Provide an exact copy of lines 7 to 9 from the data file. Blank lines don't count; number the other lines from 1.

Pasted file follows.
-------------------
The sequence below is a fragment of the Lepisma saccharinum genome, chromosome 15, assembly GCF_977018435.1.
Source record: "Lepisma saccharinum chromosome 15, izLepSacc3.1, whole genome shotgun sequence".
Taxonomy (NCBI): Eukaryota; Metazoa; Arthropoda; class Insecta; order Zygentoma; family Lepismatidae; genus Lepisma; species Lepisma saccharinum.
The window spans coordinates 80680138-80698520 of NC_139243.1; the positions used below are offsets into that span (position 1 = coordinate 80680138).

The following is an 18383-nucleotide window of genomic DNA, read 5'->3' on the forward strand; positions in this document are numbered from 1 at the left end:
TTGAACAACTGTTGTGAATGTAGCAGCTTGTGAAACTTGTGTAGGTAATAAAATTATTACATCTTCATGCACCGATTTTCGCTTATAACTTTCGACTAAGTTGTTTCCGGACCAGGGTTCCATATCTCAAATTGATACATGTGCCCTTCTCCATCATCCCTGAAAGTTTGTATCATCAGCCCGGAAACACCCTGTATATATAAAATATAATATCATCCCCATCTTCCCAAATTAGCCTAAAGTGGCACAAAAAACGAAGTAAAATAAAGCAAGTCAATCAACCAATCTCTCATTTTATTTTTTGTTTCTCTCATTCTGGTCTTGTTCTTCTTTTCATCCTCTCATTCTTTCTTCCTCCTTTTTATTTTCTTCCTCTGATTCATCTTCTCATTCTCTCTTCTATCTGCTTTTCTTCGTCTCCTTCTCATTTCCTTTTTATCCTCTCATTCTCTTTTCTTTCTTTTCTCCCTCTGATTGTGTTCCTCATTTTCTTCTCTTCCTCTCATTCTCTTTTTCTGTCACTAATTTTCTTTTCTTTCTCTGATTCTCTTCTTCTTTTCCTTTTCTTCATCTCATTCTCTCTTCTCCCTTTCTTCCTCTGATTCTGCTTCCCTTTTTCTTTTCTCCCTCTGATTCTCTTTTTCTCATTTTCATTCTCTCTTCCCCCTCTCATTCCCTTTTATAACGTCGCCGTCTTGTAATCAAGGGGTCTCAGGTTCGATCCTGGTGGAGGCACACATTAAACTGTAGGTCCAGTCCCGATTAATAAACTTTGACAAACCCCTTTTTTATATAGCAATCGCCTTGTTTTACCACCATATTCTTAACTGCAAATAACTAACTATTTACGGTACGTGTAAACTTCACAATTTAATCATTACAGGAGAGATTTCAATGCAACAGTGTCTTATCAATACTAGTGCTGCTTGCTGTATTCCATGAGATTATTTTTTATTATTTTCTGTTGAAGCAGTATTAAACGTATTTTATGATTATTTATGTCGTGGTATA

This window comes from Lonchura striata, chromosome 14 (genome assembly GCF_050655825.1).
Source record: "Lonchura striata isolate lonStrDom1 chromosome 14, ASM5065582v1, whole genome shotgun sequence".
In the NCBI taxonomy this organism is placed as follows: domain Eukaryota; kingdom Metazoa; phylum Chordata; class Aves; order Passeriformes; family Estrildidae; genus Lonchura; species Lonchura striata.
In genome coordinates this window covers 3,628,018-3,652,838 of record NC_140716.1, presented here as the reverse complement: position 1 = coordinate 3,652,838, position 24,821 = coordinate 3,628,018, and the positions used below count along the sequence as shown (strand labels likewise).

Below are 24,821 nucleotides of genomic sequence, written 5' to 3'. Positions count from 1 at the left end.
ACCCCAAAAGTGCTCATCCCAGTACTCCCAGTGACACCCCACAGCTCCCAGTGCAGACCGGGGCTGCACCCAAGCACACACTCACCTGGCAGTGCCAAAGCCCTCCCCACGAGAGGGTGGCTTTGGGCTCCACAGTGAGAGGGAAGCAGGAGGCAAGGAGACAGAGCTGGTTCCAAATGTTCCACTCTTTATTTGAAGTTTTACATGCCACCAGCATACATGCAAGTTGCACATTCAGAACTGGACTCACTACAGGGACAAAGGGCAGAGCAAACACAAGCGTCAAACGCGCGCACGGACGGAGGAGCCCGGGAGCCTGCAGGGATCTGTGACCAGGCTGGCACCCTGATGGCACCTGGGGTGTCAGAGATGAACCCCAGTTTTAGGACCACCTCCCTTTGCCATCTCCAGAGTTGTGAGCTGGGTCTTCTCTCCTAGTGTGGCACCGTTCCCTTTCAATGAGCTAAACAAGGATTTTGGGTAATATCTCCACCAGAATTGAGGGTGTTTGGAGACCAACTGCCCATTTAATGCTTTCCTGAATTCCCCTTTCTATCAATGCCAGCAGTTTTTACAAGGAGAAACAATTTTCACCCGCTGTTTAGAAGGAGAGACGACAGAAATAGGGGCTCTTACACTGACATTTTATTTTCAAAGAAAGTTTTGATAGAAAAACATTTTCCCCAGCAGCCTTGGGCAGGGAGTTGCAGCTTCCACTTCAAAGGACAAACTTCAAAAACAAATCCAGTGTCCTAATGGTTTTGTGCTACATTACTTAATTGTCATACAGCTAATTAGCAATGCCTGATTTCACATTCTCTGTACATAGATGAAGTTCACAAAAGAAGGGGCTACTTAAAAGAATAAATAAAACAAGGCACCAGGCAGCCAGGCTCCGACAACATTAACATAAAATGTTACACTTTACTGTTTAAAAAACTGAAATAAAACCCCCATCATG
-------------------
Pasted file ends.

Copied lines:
This window comes from Lonchura striata, chromosome 14 (genome assembly GCF_050655825.1).
Source record: "Lonchura striata isolate lonStrDom1 chromosome 14, ASM5065582v1, whole genome shotgun sequence".
In the NCBI taxonomy this organism is placed as follows: domain Eukaryota; kingdom Metazoa; phylum Chordata; class Aves; order Passeriformes; family Estrildidae; genus Lonchura; species Lonchura striata.